29  Natural examples of TE
     30  Normal development
     31  Alternative development Transgenic animals gene
     32  Alternative development Cloning Tells about the potential of DNA
     33  Alternative development Tells about the potential of early embryo cells
     34  Embryonic stem cells are totipotent Have potential to differentiate to any cell type Great proliferation potential Can develop teratomas when implanted in vivo
     35  Later in development, most/all cells loose this potential Cell culture Cell transplant studies Implications for tissue engineering Origin of cells Precursor / stem cells Simple division Permanent cells
     36  Differentiation and determination Differentiation –when a cells expresses outward markers of a given cell type. (e.g., mature beta cell – insulin) Determination - when a cell has committed to a particular differentiation fate.
     37  Test for determination Figure 21-7. The standard test for cell determination. MBC
     38  Determination and positional value http://www.ncbi.nlm.nih.gov/books/bookres.fcgi/mboc4/ch21f8.gif
     39  Normal development Increase in organism size
     40  The four essential processes by which a multicellular organism is made: http://www.ncbi.nlm.nih.gov/books/bookres.fcgi/mboc4/ch21f1.gif
     41  The four essential processes by which a multicellular organism is made: http://www.ncbi.nlm.nih.gov/books/bookres.fcgi/mboc4/ch21f1.gif
     42  Specialization http://www.ncbi.nlm.nih.gov/books/bookres.fcgi/mboc4/ch21f1.gif http://www.ncbi.nlm.nih.gov/books/bookres.fcgi/mboc4/ch7f72.jpg Environment “Genetic”
     43  Cell interaction Induction - when one cell/tissue alters the developmental fate of an adjacent cell or tissue
     44  Cell interactions
     45  Natural examples of TE
     46  Regeneration: Liver as a model
     47  Homeostasis: Regulates blood sugar, lipids and cholesterol, amino acids. Detoxify: remove hormones, hemaglobin, and toxins from the blood. Forms of red blood cells in the young embryo. Makes plasma proteins including albumin and clotting factors. Stores and makes vitamins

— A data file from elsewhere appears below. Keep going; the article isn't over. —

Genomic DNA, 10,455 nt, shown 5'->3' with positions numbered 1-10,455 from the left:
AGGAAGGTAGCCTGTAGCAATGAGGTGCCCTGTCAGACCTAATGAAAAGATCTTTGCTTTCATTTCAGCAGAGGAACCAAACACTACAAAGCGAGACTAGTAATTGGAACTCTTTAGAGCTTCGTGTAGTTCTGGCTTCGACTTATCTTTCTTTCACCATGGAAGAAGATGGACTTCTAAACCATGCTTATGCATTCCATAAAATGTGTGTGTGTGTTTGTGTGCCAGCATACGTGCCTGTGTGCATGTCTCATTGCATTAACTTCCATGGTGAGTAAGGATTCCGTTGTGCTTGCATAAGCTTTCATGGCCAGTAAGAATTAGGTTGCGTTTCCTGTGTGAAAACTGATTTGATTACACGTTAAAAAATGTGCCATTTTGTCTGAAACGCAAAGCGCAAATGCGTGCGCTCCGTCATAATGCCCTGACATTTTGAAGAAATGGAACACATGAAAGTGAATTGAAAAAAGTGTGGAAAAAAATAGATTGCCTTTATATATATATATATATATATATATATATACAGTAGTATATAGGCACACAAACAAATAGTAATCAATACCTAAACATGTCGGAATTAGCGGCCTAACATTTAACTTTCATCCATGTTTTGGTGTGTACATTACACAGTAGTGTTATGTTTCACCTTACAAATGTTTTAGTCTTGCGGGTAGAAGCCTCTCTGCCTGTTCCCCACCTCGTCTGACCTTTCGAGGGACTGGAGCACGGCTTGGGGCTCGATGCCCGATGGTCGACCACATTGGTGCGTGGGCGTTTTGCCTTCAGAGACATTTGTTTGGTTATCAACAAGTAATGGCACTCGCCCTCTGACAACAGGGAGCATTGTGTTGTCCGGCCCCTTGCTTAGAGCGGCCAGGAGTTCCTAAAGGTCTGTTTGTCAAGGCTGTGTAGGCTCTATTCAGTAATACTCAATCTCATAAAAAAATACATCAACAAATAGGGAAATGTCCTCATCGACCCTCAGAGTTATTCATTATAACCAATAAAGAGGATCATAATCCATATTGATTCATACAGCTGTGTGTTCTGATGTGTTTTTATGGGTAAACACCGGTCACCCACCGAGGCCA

48  Structure of liver Homeostasis: Regulates blood sugar, lipids and cholesterol, amino acids. Detoxify: remove hormones, hemaglobin, and toxins from the blood. Forms of red blood cells in the young embryo. 9. Making heparin: this is a substance that prevents the blood from clotting as it travels through the blood system. Makes plasma proteins including albumin and clotting factors. Stores and makes
     49  The livers regeneration potential Resection studies Transplant studies Dogs Humans Gene defect and rescue studies Mechanism – local factor or systemic factor?
     50  Symbiotic circulation
     51  Hepatocyte growth factor Stimulates hepatocyte proliferation in culture Increased following partial resection of liver A simplified conceptual model Body tissue makes HGF and delivers to circulation Liver tissue removes HGF from circulation Liver grows if [HGF] > some value Simple test of conceptual model?
     52  Does HGF stimulate liver growth in vivo? HGF ? HGF + Collagenase ?
     53  Implications of liver regeneration for Tissue engineering Why even need TE? Massive acute problems Chronic insults
     54  Implications of liver regeneration for Tissue engineering Type of system needed? Massive acute problems Chronic insults
     55  Extracorporeal device  Algenix Inc.'s LIVERX2000 System http://biomed.brown.edu/Courses/BI108/BI108_2002_Groups/liver/webpage/liverxpg.htm
     56  Natural examples of TE Soluble factor (HGF) ECM Negative factors for regen Potential of DNA Differentiation and determination / Plasticity of cells. Role of TF (myoD) Role of cell shape Role of cell-cell interactions
     57  Wound healing: skin as a model system For a good review of this topics, see Wound Healing--Aiming for Perfect Skin Regeneration by Paul Martin http://www.sciencemag.org/cgi/content/full/276/5309/75 Scar Not healing
     58  Structure of skin
     59  Stages of wound healing Fibrin Clot Recruitment of Inflammatory cells Reepithelialization
     60  Fibrin Clot Stops bleeding Formation of provisional matrix Source of mitogens and chemotaxic factors PDGF
     61  Recruitment of Inflammatory cells Recruited by factors derived from clot and infections. Recruitment mediated by endothelial cells. Neutrophils Monocytes Secrete factors that stimulate next step.
     62  Reepithelialization Epithelial cells migrate (crawl) into wound Alter integrin expression Secrete proteases t-PA MMPs As horizontal surface area covered, a striated epithelium is formed.
     63  Better healing Embryonic wounds heal without scar. Why? (environment, tissue, ?) Different mechanism?
     64  Embryonic vs. Adult Different mechanism?
     65  Molecular mediators of wound healing Transforming growth factor beta Stimulates fibroblasts in the wound to become myofibroblasts.
     66  Examples of TE skin (science)
     67  Tissue engineered skin (clinic)
     68  Tissue-engineered skin (clinic)
     69  Blood vessel